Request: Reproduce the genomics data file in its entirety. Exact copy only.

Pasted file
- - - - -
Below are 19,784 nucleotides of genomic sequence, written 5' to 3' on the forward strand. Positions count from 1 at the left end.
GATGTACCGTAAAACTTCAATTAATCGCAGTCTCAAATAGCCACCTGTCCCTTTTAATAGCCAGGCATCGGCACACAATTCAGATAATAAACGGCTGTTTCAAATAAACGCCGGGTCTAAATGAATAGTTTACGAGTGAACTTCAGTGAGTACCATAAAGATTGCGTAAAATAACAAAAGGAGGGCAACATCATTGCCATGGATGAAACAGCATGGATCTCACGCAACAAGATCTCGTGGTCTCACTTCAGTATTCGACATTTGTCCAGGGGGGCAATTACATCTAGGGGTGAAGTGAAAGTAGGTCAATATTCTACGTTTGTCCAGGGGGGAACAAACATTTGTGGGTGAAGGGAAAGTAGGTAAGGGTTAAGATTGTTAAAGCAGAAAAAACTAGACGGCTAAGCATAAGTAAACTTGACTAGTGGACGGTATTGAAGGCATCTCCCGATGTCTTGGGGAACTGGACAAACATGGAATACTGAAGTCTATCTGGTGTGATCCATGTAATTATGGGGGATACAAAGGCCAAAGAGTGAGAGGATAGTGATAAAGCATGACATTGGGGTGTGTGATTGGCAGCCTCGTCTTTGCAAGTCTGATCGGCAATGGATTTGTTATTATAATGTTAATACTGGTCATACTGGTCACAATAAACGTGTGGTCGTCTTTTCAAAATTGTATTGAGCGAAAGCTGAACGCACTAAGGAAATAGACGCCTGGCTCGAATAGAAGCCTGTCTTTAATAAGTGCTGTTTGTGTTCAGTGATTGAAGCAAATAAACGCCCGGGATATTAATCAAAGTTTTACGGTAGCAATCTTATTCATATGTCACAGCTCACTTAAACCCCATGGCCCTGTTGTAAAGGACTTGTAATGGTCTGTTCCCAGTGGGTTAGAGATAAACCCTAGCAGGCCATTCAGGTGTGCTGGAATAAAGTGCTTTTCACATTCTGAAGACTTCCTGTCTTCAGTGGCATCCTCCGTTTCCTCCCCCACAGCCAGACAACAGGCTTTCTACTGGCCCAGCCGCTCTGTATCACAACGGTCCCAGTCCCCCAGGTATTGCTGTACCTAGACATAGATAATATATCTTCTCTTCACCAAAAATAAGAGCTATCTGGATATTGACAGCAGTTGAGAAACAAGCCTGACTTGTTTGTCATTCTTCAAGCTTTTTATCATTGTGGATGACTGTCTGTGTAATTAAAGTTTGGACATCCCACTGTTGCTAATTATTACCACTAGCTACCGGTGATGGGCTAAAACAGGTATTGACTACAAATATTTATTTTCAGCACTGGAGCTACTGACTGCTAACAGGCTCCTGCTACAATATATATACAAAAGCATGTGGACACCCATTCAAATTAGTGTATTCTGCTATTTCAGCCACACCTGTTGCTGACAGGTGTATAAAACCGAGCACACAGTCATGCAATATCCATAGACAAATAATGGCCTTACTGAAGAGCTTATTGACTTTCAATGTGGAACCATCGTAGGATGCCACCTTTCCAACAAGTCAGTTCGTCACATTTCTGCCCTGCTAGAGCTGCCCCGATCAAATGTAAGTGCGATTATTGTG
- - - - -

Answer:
Below are 19,784 nucleotides of genomic sequence, written 5' to 3' on the forward strand. Positions count from 1 at the left end.
GATGTACCGTAAAACTTCAATTAATCGCAGTCTCAAATAGCCACCTGTCCCTTTTAATAGCCAGGCATCGGCACACAATTCAGATAATAAACGGCTGTTTCAAATAAACGCCGGGTCTAAATGAATAGTTTACGAGTGAACTTCAGTGAGTACCATAAAGATTGCGTAAAATAACAAAAGGAGGGCAACATCATTGCCATGGATGAAACAGCATGGATCTCACGCAACAAGATCTCGTGGTCTCACTTCAGTATTCGACATTTGTCCAGGGGGGCAATTACATCTAGGGGTGAAGTGAAAGTAGGTCAATATTCTACGTTTGTCCAGGGGGGAACAAACATTTGTGGGTGAAGGGAAAGTAGGTAAGGGTTAAGATTGTTAAAGCAGAAAAAACTAGACGGCTAAGCATAAGTAAACTTGACTAGTGGACGGTATTGAAGGCATCTCCCGATGTCTTGGGGAACTGGACAAACATGGAATACTGAAGTCTATCTGGTGTGATCCATGTAATTATGGGGGATACAAAGGCCAAAGAGTGAGAGGATAGTGATAAAGCATGACATTGGGGTGTGTGATTGGCAGCCTCGTCTTTGCAAGTCTGATCGGCAATGGATTTGTTATTATAATGTTAATACTGGTCATACTGGTCACAATAAACGTGTGGTCGTCTTTTCAAAATTGTATTGAGCGAAAGCTGAACGCACTAAGGAAATAGACGCCTGGCTCGAATAGAAGCCTGTCTTTAATAAGTGCTGTTTGTGTTCAGTGATTGAAGCAAATAAACGCCCGGGATATTAATCAAAGTTTTACGGTAGCAATCTTATTCATATGTCACAGCTCACTTAAACCCCATGGCCCTGTTGTAAAGGACTTGTAATGGTCTGTTCCCAGTGGGTTAGAGATAAACCCTAGCAGGCCATTCAGGTGTGCTGGAATAAAGTGCTTTTCACATTCTGAAGACTTCCTGTCTTCAGTGGCATCCTCCGTTTCCTCCCCCACAGCCAGACAACAGGCTTTCTACTGGCCCAGCCGCTCTGTATCACAACGGTCCCAGTCCCCCAGGTATTGCTGTACCTAGACATAGATAATATATCTTCTCTTCACCAAAAATAAGAGCTATCTGGATATTGACAGCAGTTGAGAAACAAGCCTGACTTGTTTGTCATTCTTCAAGCTTTTTATCATTGTGGATGACTGTCTGTGTAATTAAAGTTTGGACATCCCACTGTTGCTAATTATTACCACTAGCTACCGGTGATGGGCTAAAACAGGTATTGACTACAAATATTTATTTTCAGCACTGGAGCTACTGACTGCTAACAGGCTCCTGCTACAATATATATACAAAAGCATGTGGACACCCATTCAAATTAGTGTATTCTGCTATTTCAGCCACACCTGTTGCTGACAGGTGTATAAAACCGAGCACACAGTCATGCAATATCCATAGACAAATAATGGCCTTACTGAAGAGCTTATTGACTTTCAATGTGGAACCATCGTAGGATGCCACCTTTCCAACAAGTCAGTTCGTCACATTTCTGCCCTGCTAGAGCTGCCCCGATCAAATGTAAGTGCGATTATTGTG